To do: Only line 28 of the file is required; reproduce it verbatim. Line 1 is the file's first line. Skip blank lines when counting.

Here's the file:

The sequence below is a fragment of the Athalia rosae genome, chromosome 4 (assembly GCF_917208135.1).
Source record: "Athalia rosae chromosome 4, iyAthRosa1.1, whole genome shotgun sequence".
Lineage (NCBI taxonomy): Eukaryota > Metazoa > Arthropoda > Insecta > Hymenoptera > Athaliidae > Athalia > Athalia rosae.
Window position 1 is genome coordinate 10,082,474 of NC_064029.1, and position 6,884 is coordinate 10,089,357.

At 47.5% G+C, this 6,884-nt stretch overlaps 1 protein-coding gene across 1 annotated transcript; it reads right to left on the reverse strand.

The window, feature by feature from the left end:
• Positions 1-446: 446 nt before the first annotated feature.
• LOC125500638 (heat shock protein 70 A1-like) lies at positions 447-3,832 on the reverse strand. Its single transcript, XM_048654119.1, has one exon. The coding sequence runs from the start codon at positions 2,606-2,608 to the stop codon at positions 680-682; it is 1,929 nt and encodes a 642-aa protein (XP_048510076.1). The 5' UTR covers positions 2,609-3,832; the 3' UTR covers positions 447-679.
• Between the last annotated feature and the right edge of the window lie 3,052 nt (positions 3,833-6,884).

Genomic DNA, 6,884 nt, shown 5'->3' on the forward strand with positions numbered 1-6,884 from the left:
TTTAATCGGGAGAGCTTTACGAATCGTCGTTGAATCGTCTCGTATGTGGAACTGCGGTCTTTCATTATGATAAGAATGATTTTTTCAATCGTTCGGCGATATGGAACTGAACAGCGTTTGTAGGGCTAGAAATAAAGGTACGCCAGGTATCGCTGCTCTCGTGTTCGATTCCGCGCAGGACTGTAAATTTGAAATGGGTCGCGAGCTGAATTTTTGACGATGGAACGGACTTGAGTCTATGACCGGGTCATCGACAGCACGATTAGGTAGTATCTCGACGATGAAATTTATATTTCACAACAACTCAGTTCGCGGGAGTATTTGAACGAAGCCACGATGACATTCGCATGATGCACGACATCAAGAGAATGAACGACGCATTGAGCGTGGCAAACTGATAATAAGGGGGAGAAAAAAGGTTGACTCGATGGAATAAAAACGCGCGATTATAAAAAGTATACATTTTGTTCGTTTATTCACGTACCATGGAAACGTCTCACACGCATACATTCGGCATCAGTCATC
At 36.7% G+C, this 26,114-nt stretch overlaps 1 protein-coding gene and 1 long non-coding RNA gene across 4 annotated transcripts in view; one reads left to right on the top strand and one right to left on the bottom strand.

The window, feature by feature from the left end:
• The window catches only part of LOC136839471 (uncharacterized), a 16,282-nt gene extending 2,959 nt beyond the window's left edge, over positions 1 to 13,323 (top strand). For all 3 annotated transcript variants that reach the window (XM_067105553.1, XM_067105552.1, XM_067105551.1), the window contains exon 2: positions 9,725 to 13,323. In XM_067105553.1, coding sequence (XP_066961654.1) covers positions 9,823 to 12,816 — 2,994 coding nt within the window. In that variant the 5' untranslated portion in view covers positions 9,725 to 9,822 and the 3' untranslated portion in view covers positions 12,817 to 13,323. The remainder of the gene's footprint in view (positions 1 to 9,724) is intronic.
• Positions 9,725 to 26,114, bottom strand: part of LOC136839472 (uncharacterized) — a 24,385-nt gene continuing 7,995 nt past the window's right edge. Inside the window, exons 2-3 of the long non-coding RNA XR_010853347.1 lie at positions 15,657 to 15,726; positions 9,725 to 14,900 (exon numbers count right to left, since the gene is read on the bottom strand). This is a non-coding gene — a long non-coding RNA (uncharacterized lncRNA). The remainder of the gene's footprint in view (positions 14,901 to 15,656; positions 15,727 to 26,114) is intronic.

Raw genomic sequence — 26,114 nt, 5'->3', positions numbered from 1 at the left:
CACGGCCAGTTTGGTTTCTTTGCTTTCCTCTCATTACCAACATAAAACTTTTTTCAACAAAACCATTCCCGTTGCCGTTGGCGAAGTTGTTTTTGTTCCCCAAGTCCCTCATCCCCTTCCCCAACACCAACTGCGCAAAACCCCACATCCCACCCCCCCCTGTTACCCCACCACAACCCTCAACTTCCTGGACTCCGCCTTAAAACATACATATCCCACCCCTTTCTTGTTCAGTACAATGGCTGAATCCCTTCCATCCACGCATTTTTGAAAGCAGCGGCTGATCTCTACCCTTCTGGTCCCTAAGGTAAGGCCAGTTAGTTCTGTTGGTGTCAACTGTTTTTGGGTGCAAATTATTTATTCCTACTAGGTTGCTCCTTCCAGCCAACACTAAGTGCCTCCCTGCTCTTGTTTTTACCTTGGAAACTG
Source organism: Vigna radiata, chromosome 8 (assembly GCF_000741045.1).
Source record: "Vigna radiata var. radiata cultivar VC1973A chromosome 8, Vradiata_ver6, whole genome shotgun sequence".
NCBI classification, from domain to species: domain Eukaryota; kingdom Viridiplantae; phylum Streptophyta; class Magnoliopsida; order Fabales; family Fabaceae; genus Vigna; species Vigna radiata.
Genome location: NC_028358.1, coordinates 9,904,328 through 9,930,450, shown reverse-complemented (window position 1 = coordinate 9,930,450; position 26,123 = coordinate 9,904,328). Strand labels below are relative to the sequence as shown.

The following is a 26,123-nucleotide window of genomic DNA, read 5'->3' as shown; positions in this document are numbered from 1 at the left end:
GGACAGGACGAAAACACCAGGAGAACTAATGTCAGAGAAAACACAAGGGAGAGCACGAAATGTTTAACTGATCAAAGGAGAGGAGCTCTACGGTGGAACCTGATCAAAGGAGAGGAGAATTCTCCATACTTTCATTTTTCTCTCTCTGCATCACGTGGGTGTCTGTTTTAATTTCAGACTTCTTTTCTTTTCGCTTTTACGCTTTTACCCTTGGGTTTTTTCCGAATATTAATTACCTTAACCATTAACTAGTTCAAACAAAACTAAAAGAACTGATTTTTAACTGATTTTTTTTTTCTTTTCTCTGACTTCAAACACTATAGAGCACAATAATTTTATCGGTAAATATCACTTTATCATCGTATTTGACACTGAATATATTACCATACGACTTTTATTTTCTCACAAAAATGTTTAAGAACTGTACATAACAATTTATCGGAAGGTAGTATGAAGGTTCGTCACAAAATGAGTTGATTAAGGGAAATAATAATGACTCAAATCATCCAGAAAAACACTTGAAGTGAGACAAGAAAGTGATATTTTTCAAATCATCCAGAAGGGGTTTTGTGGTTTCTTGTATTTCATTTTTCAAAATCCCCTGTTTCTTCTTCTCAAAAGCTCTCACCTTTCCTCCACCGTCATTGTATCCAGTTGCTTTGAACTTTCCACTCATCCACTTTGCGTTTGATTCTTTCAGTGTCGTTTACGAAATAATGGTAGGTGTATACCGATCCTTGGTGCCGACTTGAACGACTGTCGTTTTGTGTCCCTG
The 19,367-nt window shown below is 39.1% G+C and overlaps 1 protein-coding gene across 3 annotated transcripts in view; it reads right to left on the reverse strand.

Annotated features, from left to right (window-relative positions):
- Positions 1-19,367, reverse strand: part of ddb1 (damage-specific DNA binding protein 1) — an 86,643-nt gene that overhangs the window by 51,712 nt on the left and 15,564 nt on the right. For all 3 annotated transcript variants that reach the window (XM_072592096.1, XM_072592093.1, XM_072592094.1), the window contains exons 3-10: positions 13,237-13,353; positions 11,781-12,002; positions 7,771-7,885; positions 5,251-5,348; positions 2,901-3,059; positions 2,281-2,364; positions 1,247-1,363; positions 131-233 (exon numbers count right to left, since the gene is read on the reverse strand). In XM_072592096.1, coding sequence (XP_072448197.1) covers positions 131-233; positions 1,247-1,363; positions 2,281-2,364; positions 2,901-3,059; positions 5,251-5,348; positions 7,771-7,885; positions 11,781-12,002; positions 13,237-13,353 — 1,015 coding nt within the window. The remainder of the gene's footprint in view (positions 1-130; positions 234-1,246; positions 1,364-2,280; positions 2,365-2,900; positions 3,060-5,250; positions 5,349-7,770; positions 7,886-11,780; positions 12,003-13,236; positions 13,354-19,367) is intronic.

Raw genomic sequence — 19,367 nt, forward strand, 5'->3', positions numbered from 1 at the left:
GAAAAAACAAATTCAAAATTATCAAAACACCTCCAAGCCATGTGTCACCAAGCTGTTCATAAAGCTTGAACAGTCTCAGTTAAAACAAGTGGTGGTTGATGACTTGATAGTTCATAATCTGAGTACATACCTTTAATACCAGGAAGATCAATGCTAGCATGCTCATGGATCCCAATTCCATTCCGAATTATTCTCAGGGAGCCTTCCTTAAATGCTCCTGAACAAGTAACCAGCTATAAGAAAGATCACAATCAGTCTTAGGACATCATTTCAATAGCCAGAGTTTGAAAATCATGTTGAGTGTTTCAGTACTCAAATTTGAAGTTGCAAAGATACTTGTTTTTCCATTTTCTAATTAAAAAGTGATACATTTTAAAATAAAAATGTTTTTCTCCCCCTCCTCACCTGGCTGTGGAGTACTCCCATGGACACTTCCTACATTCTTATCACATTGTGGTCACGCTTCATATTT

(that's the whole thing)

GAAAAAACAAATTCAAAATTATCAAAACACCTCCAAGCCATGTGTCACCAAGCTGTTCATAAAGCTTGAACAGTCTCAGTTAAAACAAGTGGTGGTTGATGACTTGATAGTTCATAATCTGAGTACATACCTTTAATACCAGGAAGATCAATGCTAGCATGCTCATGGATCCCAATTCCATTCCGAATTATTCTCAGGGAGCCTTCCTTAAATGCTCCTGAACAAGTAACCAGCTATAAGAAAGATCACAATCAGTCTTAGGACATCATTTCAATAGCCAGAGTTTGAAAATCATGTTGAGTGTTTCAGTACTCAAATTTGAAGTTGCAAAGATACTTGTTTTTCCATTTTCTAATTAAAAAGTGATACATTTTAAAATAAAAATGTTTTTCTCCCCCTCCTCACCTGGCTGTGGAGTACTCCCATGGACACTTCCTACATTCTTATCACATTGTGGTCACGCTTCATATTT